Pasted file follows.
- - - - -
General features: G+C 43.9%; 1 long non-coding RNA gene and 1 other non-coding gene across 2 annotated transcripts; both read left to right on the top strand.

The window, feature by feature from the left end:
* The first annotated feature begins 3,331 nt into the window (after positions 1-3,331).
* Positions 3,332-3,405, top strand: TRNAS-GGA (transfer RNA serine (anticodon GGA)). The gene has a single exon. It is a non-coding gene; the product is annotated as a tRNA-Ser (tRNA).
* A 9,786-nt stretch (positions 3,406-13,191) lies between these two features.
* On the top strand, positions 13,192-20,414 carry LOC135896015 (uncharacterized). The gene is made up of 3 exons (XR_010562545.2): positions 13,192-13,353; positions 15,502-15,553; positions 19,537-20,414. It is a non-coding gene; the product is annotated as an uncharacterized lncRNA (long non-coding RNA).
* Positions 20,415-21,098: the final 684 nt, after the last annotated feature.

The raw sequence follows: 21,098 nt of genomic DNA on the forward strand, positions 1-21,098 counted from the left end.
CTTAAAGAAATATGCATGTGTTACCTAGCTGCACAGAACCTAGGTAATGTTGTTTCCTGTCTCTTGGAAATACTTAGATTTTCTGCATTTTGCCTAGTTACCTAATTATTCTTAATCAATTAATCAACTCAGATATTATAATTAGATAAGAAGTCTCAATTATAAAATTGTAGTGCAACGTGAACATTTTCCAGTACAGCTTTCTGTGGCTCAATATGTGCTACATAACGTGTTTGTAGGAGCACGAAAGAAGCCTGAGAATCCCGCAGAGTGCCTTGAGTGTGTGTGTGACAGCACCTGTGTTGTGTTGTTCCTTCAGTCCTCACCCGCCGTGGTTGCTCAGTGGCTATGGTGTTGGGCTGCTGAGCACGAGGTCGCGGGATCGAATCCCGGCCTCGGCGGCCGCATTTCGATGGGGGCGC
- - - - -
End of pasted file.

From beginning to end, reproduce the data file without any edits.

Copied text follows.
General features: G+C 43.9%; 1 long non-coding RNA gene and 1 other non-coding gene across 2 annotated transcripts; both read left to right on the top strand.

The window, feature by feature from the left end:
* The first annotated feature begins 3,331 nt into the window (after positions 1-3,331).
* Positions 3,332-3,405, top strand: TRNAS-GGA (transfer RNA serine (anticodon GGA)). The gene has a single exon. It is a non-coding gene; the product is annotated as a tRNA-Ser (tRNA).
* A 9,786-nt stretch (positions 3,406-13,191) lies between these two features.
* On the top strand, positions 13,192-20,414 carry LOC135896015 (uncharacterized). The gene is made up of 3 exons (XR_010562545.2): positions 13,192-13,353; positions 15,502-15,553; positions 19,537-20,414. It is a non-coding gene; the product is annotated as an uncharacterized lncRNA (long non-coding RNA).
* Positions 20,415-21,098: the final 684 nt, after the last annotated feature.

The raw sequence follows: 21,098 nt of genomic DNA on the forward strand, positions 1-21,098 counted from the left end.
CTTAAAGAAATATGCATGTGTTACCTAGCTGCACAGAACCTAGGTAATGTTGTTTCCTGTCTCTTGGAAATACTTAGATTTTCTGCATTTTGCCTAGTTACCTAATTATTCTTAATCAATTAATCAACTCAGATATTATAATTAGATAAGAAGTCTCAATTATAAAATTGTAGTGCAACGTGAACATTTTCCAGTACAGCTTTCTGTGGCTCAATATGTGCTACATAACGTGTTTGTAGGAGCACGAAAGAAGCCTGAGAATCCCGCAGAGTGCCTTGAGTGTGTGTGTGACAGCACCTGTGTTGTGTTGTTCCTTCAGTCCTCACCCGCCGTGGTTGCTCAGTGGCTATGGTGTTGGGCTGCTGAGCACGAGGTCGCGGGATCGAATCCCGGCCTCGGCGGCCGCATTTCGATGGGGGCGC